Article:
It seems that the prevailing wisdom in data center circles these days is that Big Data will simply be too big for the enterprise. When faced with the enormous volumes of sensor-driven and machine-to-machine (M2M) feedback, the enterprise will have no choice but to push the vast majority of the workload onto the cloud.
To be sure, the cloud offers a compelling value proposition when it comes to Big Data, but that does not mean that even small organizations won’t be able to build their own analytics infrastructure for the most crucial data.
The mistake that many executives make when contemplating Big Data is applying those volumes to infrastructure as it exists today. In reality, the infrastructure of tomorrow will be more compact, more scalable and more attuned to these emerging workloads than the legacy systems currently occupying the data center.
And when I say tomorrow, it literally can be tomorrow. Companies like Infinidat are already remaking data infrastructure as we know it by taking the lessons of hyperscale leaders and applying them to commercial products. The company is offering a storage environment that packs upwards of 2PB into a 42-unit rack and then wiring it for 750,000 IOPS at 12GBps throughput, and then throwing in seven-nines availability for kicks. The system is built around a three-controller, active-active-active architecture featuring DRAM, Flash and 480 SAS hard disks.https://o1.qnsr.com/log/p.gif?;n=203;c=204663295;s=11915;x=7936;f=201904081034270;u=j;z=TIMESTAMP;a=20410779;e=i
The thing to keep in mind is that hyperscale must go hand-in-hand with hyperconvergence in order to make an effective enterprise solution, says Compuverde CEO Stefan Bernbo. A massive scale-out operation will be of minimal use if it requires an entire city block, so any architecture worthy of Big Data will have to be incredibly dense. This will undoubtedly involve combining compute, storage and networking into modular building blocks and then leveraging software-defined storage and networking to enable the dynamic scalability needed for emerging workloads. At the same time, hyperconvergence will keep the power envelope under control and provide for a streamlined physical layer that can be managed, updated and expanded much more easily than today’s disaggregated infrastructure.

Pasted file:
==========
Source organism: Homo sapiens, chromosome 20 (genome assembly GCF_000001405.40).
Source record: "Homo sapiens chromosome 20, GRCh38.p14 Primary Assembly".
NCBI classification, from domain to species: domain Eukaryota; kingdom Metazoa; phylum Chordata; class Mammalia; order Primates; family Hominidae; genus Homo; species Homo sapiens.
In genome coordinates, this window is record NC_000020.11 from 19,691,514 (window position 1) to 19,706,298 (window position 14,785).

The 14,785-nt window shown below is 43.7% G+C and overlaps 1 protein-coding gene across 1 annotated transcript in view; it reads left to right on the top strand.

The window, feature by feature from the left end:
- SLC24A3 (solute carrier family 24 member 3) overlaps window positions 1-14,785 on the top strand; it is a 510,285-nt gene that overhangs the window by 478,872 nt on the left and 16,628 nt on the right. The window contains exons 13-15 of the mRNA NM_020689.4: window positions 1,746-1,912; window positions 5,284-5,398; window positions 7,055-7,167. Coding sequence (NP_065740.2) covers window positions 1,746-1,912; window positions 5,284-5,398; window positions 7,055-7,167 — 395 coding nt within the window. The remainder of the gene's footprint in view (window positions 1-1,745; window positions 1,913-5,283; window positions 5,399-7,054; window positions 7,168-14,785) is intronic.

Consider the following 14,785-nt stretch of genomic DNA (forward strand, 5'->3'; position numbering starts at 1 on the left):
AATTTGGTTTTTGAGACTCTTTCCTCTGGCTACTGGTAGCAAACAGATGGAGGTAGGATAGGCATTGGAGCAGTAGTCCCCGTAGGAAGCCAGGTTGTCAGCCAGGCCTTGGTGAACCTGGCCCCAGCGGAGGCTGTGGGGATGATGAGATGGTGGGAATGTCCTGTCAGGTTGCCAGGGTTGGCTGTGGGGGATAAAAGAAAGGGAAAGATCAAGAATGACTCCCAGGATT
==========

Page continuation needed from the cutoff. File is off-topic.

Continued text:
Data management within hyperscale and exascale architectures will also play a key role in their efficacy, says The Platform’s Timothy Prickett Morgan. This is why companies like Scality are turning toward object storage for their commercial-grade HPC configurations. The company has devised a commodity-based storage system called a RING cluster that marries object storage with native and distributed file system interfaces to eliminate bottlenecks at the gateway. At the same time, the company says it can deliver a 30 percent to 50 percent price premium compared to traditional disk-based NAS. Scality claims it has already fielded a 60-billion-object RING cluster containing dozens of petabytes per RING, with some customers already operating multiple clusters.
The downside to this (and there is always a downside), is that hyperscale, hyperconverged systems can start to falter if capacity planning is not handled with care, says Quocirca analyst Clive Longbottom. In an interview with IT World, he notes that adding new hardware can get expensive once physical capacity is maxed, and if it is not done through the original vendor, can lead to integration and performance issues. It is also worth noting that most of the hyperscale/hyperconvergence vendors are start-ups producing proprietary platforms that may or may not exist in their present forms over the long term.
Whether or not an on-premises hyperscale or hyperconverged data infrastructure is suitable for a given enterprise is a question best left for those who own the data and who have to sign the check for the hardware. Undoubtedly, the cheaper solution at the outset will be to port it all over to the cloud, but as time goes by and scale increases, there is likely to be an inflection point at which owning becomes cheaper than leasing.
One thing is certain, though: You won’t be able to build Big Data capabilities into your data center simply by adding to legacy infrastructure.
Arthur Cole writes about infrastructure for IT Business Edge. Cole has been covering the high-tech media and computing industries for more than 20 years, having served as editor of TV Technology, Video Technology News, Internet News and Multimedia Weekly. His contributions have appeared in Communications Today and Enterprise Networking Planet and as web content for numerous high-tech clients like TwinStrata, Carpathia and NetMagic.